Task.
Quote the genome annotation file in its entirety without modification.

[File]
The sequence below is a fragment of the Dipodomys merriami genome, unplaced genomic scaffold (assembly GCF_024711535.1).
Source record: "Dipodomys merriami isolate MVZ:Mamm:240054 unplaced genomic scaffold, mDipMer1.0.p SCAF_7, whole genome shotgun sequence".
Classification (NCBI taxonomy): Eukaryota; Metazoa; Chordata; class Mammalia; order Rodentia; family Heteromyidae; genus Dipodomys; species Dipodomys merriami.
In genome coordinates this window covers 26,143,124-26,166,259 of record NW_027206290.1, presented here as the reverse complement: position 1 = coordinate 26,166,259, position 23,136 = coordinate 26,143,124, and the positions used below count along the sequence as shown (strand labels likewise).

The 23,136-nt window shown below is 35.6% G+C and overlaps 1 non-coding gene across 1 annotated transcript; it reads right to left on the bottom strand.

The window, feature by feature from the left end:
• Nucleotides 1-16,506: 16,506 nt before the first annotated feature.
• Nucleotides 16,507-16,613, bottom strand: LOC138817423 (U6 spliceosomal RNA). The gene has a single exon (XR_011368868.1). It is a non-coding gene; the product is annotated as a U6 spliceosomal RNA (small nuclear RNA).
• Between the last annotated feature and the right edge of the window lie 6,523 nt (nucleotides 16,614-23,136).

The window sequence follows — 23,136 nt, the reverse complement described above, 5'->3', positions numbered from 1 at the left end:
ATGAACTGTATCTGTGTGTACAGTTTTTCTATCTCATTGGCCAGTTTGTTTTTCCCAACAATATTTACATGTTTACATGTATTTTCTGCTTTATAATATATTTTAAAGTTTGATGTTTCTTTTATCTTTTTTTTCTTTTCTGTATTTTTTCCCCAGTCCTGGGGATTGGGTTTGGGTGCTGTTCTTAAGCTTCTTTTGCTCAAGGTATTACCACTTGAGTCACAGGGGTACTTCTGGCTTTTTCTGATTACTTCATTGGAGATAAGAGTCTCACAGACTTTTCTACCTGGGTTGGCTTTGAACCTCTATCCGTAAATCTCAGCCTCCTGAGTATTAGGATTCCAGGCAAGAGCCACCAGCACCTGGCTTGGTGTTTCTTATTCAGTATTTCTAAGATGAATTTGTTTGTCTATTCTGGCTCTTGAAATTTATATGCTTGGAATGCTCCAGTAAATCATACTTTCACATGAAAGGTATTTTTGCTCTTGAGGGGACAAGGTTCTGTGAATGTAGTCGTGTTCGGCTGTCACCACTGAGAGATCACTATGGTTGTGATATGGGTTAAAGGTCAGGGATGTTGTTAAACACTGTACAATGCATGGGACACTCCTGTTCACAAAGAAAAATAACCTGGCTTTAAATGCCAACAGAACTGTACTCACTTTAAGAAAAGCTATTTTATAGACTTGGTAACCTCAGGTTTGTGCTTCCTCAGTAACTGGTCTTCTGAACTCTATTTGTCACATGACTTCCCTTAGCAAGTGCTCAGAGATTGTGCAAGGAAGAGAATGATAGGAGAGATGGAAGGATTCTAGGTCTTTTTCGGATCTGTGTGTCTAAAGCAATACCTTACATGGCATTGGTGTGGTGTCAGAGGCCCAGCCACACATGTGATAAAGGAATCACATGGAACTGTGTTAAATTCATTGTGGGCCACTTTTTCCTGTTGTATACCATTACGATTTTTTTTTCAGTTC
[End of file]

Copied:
The sequence below is a fragment of the Dipodomys merriami genome, unplaced genomic scaffold (assembly GCF_024711535.1).
Source record: "Dipodomys merriami isolate MVZ:Mamm:240054 unplaced genomic scaffold, mDipMer1.0.p SCAF_7, whole genome shotgun sequence".
Classification (NCBI taxonomy): Eukaryota; Metazoa; Chordata; class Mammalia; order Rodentia; family Heteromyidae; genus Dipodomys; species Dipodomys merriami.
In genome coordinates this window covers 26,143,124-26,166,259 of record NW_027206290.1, presented here as the reverse complement: position 1 = coordinate 26,166,259, position 23,136 = coordinate 26,143,124, and the positions used below count along the sequence as shown (strand labels likewise).

The 23,136-nt window shown below is 35.6% G+C and overlaps 1 non-coding gene across 1 annotated transcript; it reads right to left on the bottom strand.

The window, feature by feature from the left end:
• Nucleotides 1-16,506: 16,506 nt before the first annotated feature.
• Nucleotides 16,507-16,613, bottom strand: LOC138817423 (U6 spliceosomal RNA). The gene has a single exon (XR_011368868.1). It is a non-coding gene; the product is annotated as a U6 spliceosomal RNA (small nuclear RNA).
• Between the last annotated feature and the right edge of the window lie 6,523 nt (nucleotides 16,614-23,136).

The window sequence follows — 23,136 nt, the reverse complement described above, 5'->3', positions numbered from 1 at the left end:
ATGAACTGTATCTGTGTGTACAGTTTTTCTATCTCATTGGCCAGTTTGTTTTTCCCAACAATATTTACATGTTTACATGTATTTTCTGCTTTATAATATATTTTAAAGTTTGATGTTTCTTTTATCTTTTTTTTCTTTTCTGTATTTTTTCCCCAGTCCTGGGGATTGGGTTTGGGTGCTGTTCTTAAGCTTCTTTTGCTCAAGGTATTACCACTTGAGTCACAGGGGTACTTCTGGCTTTTTCTGATTACTTCATTGGAGATAAGAGTCTCACAGACTTTTCTACCTGGGTTGGCTTTGAACCTCTATCCGTAAATCTCAGCCTCCTGAGTATTAGGATTCCAGGCAAGAGCCACCAGCACCTGGCTTGGTGTTTCTTATTCAGTATTTCTAAGATGAATTTGTTTGTCTATTCTGGCTCTTGAAATTTATATGCTTGGAATGCTCCAGTAAATCATACTTTCACATGAAAGGTATTTTTGCTCTTGAGGGGACAAGGTTCTGTGAATGTAGTCGTGTTCGGCTGTCACCACTGAGAGATCACTATGGTTGTGATATGGGTTAAAGGTCAGGGATGTTGTTAAACACTGTACAATGCATGGGACACTCCTGTTCACAAAGAAAAATAACCTGGCTTTAAATGCCAACAGAACTGTACTCACTTTAAGAAAAGCTATTTTATAGACTTGGTAACCTCAGGTTTGTGCTTCCTCAGTAACTGGTCTTCTGAACTCTATTTGTCACATGACTTCCCTTAGCAAGTGCTCAGAGATTGTGCAAGGAAGAGAATGATAGGAGAGATGGAAGGATTCTAGGTCTTTTTCGGATCTGTGTGTCTAAAGCAATACCTTACATGGCATTGGTGTGGTGTCAGAGGCCCAGCCACACATGTGATAAAGGAATCACATGGAACTGTGTTAAATTCATTGTGGGCCACTTTTTCCTGTTGTATACCATTACGATTTTTTTTTCAGTTC